There’s a wolf in sheep’s clothing creeping into Charlestown under the cloak of the seemingly benign and friendly title of a “Conservation Design” amendment to the zoning ordinance.” There will be a Public Hearing on this scheme on Monday, July 11, 2022 at 7:00 PM at the Charlestown Council Chambers.
Proposed by the Planning Commission, the long-standing cluster subdivision regulations (which also had problems) would be repealed and replaced. The following changes would be enacted:
From 50% to 70% (depending upon the zoning district) of a property owner’s developable property would be required to be set aside for “open space” owned by the Town, or a third party such as a non-profit. This is an increase from 40%, with no stated rationale. This land grab would be in addition to restrictions against development on “constrained lands” such as wetlands or slopes. So, if you have a property with 10% undevelopable land, you will be left with only 20% land that you can develop.
Of the land that will be required to be “open space” only 10% of the land could be used for active recreation. This is a reduction from thirty-five percent under the current regulation, with no stated rationale for the change. And, only 5% of the land in open space will be permitted to be impervious (think basketball courts or tennis courts) which is a decrease from 25% under current regulations. And, the type of recreation allowed will be determined by the Commission and may be disallowed if it finds the recreational uses “negatively impact the conservation values.” Again, no rationale for this change.
Land which the Planning Commission deems to be “environmentally disturbed or damaged” will not be accepted for a conservation development until the land has been “restored to a condition satisfactory to the Planning Commission. The term “environmentally disturbed or damaged” is not defined in the ordinance and could easily be interpreted by this Commission to mean land that has had some or all trees previously removed. Far too much “discretion” vested in the Commission will undoubtedly result in denial of rights.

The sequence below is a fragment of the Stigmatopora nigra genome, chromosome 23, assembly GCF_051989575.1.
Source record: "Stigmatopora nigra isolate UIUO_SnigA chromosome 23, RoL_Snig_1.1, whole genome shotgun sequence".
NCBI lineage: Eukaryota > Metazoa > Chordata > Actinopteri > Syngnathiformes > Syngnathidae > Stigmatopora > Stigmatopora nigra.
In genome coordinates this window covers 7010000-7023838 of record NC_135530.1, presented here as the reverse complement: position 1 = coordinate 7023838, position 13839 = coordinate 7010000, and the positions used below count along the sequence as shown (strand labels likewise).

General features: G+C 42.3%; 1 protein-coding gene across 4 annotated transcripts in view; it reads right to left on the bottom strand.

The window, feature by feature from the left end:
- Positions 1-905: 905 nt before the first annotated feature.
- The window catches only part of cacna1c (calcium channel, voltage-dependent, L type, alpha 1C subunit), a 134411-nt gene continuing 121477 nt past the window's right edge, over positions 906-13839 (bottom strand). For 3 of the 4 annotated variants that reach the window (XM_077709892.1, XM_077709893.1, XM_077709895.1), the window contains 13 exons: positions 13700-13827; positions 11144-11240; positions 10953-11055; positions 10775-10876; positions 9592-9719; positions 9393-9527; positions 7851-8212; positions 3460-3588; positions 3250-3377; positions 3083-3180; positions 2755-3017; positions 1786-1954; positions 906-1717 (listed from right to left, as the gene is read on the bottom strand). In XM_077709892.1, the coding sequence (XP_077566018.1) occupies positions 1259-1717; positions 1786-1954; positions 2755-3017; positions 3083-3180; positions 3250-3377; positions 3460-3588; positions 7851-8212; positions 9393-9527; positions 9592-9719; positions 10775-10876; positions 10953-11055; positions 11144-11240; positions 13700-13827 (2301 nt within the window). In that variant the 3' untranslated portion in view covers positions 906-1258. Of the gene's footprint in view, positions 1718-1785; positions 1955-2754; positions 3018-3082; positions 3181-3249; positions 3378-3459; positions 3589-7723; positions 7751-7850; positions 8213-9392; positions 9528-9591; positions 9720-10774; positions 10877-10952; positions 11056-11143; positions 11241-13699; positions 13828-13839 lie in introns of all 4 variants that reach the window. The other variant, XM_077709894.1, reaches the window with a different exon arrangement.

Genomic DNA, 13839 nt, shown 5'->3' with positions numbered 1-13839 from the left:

Maximum lot coverage for 20,000 square foot lots will be 15%, whereas the same size lot in other areas of the town permit up to a 20% lot coverage. No reason provided for treating the same size lot differently.
The Planning Commission proposes that it retain the right to limit private ownership of the open space and reject a homeowners’ association “where necessary to contribute to a connecting greenway system or to provide public access to open space.” This is clearly a taking of private property for a public purpose, without compensation!
Only single family homes permitted, no duplexes.
These enumerated items are simply the “highlights” of this overt land grab. If you own land in Charlestown that you hoped to develop someday, you need to read this ordinance and take appropriate steps to protect your property rights.
Margaret L. (Maggie) Hogan Charlestown
This article appeared as a Letter to the Editor in The Westerly Sun on July 6, 2022.